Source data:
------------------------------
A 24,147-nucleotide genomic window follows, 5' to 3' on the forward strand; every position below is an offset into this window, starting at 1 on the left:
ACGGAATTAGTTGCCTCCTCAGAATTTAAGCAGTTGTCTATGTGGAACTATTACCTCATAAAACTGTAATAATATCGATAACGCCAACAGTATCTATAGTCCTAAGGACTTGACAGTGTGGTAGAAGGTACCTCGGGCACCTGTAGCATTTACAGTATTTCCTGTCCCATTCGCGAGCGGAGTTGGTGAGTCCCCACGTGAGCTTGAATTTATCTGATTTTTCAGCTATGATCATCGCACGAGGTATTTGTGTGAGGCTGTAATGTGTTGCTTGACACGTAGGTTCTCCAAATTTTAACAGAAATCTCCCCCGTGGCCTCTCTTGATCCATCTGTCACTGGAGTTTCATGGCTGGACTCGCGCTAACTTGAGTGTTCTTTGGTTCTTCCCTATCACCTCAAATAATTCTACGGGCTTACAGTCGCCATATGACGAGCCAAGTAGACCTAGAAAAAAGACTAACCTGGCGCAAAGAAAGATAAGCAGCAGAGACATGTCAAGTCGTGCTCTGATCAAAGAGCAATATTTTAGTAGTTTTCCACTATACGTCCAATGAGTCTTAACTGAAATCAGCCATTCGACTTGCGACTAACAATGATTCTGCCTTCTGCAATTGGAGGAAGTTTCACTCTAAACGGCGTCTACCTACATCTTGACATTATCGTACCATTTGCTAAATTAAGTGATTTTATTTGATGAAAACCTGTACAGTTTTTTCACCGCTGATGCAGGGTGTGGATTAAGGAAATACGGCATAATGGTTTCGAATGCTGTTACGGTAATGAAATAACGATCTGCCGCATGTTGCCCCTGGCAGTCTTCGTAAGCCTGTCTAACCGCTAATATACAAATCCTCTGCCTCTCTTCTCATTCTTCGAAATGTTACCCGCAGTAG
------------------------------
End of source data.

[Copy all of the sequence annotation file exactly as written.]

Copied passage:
A 24,147-nucleotide genomic window follows, 5' to 3' on the forward strand; every position below is an offset into this window, starting at 1 on the left:
ACGGAATTAGTTGCCTCCTCAGAATTTAAGCAGTTGTCTATGTGGAACTATTACCTCATAAAACTGTAATAATATCGATAACGCCAACAGTATCTATAGTCCTAAGGACTTGACAGTGTGGTAGAAGGTACCTCGGGCACCTGTAGCATTTACAGTATTTCCTGTCCCATTCGCGAGCGGAGTTGGTGAGTCCCCACGTGAGCTTGAATTTATCTGATTTTTCAGCTATGATCATCGCACGAGGTATTTGTGTGAGGCTGTAATGTGTTGCTTGACACGTAGGTTCTCCAAATTTTAACAGAAATCTCCCCCGTGGCCTCTCTTGATCCATCTGTCACTGGAGTTTCATGGCTGGACTCGCGCTAACTTGAGTGTTCTTTGGTTCTTCCCTATCACCTCAAATAATTCTACGGGCTTACAGTCGCCATATGACGAGCCAAGTAGACCTAGAAAAAAGACTAACCTGGCGCAAAGAAAGATAAGCAGCAGAGACATGTCAAGTCGTGCTCTGATCAAAGAGCAATATTTTAGTAGTTTTCCACTATACGTCCAATGAGTCTTAACTGAAATCAGCCATTCGACTTGCGACTAACAATGATTCTGCCTTCTGCAATTGGAGGAAGTTTCACTCTAAACGGCGTCTACCTACATCTTGACATTATCGTACCATTTGCTAAATTAAGTGATTTTATTTGATGAAAACCTGTACAGTTTTTTCACCGCTGATGCAGGGTGTGGATTAAGGAAATACGGCATAATGGTTTCGAATGCTGTTACGGTAATGAAATAACGATCTGCCGCATGTTGCCCCTGGCAGTCTTCGTAAGCCTGTCTAACCGCTAATATACAAATCCTCTGCCTCTCTTCTCATTCTTCGAAATGTTACCCGCAGTAG